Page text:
In Memoriam: Pennie duPont

Pennie_HB notes with sadness the passing of Pennie (Helen Quinn) duPont on Friday, our longtime friend and colleague.

Helen Quinn (Pennie) duPont, 75, of Greenwich Village, New York passed away peacefully at the Methodist Country House in Wilmington, Delaware on June 13, 2014.

Pennie was born in Johnstown, PA in1939 to the late Helen L. Rodgers and James Q. duPont. She is survived by her sister Deborah duP. Riegel of Wilmington, and by two brothers, P. Coleman duPont of Wilmington and Jamie MacKenzie of Taconic, Connecticut. She is also survived by two nieces, two nephews, two grand nieces and one grand nephew.

Pennie graduated from Miss Porter’s School in Farmington, Connecticut and Bradford Junior College in Haverhill, Massachusetts before going on to the Yale Drama School in New Haven, Connecticut. After attending The Yale Drama School, Pennie studied with Uta Hagen in New York and then worked in theater both on and off Broadway. A meticulous, knowledgable, and universally respected professional who brought her experience to many domains, Pennie’s career also included casting major motion pictures such as The Karate Kid, Peggy Sue Got Married, and Arizona Dream for directors Fred Schepisi, John Avildsen, Francis Ford Coppola and Emir Kusturica. She also did the west coast casting on Star 80 for Bob Fosse and Annie for John Huston. She was a founder of the City Center Young Peoples Theater and produced The Shrinking Bride off Broadway, introducing Danny de Vito.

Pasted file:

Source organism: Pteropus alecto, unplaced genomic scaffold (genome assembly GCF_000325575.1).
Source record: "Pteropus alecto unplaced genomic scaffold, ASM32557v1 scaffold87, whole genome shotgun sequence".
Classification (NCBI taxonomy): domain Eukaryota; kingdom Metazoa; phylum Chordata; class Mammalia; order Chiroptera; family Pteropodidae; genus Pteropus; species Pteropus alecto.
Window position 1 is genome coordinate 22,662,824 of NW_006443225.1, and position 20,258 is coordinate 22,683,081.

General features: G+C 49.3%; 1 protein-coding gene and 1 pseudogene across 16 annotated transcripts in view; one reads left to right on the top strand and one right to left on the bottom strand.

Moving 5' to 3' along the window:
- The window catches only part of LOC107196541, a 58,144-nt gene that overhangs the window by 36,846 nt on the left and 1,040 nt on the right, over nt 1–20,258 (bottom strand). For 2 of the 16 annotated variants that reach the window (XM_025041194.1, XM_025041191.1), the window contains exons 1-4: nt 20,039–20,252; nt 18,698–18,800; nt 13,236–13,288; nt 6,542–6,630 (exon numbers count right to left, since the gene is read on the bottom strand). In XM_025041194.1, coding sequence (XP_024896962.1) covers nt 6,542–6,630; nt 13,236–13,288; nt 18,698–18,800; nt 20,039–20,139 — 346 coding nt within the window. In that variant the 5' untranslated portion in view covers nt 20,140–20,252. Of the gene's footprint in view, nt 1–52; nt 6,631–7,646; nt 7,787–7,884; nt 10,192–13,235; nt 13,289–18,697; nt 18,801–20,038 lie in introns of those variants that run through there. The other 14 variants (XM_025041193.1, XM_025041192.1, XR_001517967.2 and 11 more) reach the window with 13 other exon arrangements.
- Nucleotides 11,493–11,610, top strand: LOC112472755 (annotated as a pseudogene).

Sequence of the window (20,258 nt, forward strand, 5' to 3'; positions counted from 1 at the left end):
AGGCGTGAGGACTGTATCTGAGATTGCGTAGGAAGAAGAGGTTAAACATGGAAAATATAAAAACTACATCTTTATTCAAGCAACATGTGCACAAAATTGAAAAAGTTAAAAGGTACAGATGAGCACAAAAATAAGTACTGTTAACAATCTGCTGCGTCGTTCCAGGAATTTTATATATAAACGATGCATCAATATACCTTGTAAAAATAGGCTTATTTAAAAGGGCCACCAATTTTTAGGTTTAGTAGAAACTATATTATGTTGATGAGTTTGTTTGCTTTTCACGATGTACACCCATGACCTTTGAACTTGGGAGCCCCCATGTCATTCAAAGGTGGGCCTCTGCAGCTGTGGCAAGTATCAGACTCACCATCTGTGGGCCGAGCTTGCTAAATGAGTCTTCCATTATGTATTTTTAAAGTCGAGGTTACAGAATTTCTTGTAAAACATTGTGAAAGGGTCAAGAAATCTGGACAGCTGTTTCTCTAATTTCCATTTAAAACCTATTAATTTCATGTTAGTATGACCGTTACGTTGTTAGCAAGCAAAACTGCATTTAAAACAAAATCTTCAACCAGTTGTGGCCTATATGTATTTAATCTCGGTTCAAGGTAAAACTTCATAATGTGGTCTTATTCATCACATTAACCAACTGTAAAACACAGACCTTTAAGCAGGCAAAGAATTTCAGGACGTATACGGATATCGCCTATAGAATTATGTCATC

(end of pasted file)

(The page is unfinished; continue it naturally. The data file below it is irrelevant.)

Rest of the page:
Pennie began casting films when Ray Stark hired her to do a search for Annie. She did five other films for Stark; then went to work for Daniel Melnick’s IndiProd, casting such films as Roxanne and Quicksilver. She worked for Columbia and Tri Star in Los Angeles until returning to New York. She co-hosted the television show The Good Life with John Newcomb, syndicated in the US and Australia. As a writer, she sold a number of screenplays, including the award-winning Torn Between Two Fathers, an ABC after school special.  During the 90’s, she directed and produced short archival films for The New York School of Interior Design.

Pennie also taught acting and directing at NYU, both in New York City and Singapore, and at the Lee Strasberg Theater and Film Institute. One of the high points of her career was a project with Karen Ludwig to produce and direct Uta Hagen’s Acting Class, a renowned teaching documentary of her incomparable teacher and friend.

Pennie was a member of WAC; a feminist activist group of the late 80’s and early 90’s which organized actions around reproductive rights and equal pay. She loved going to movies, rowing on the Gowanus Canal in Brooklyn and just being outdoors. She will be deeply missed by all her family, friends, neighbors, students and colleagues. The family would like to recognize the extraordinary care given Pennie by all the staff at the Methodist Country House and Compassionate Care Hospice.

Services are private. In lieu of flowers, contributions can be made to:  HB Studio,
120 Bank Street, 
New York, NY 10014.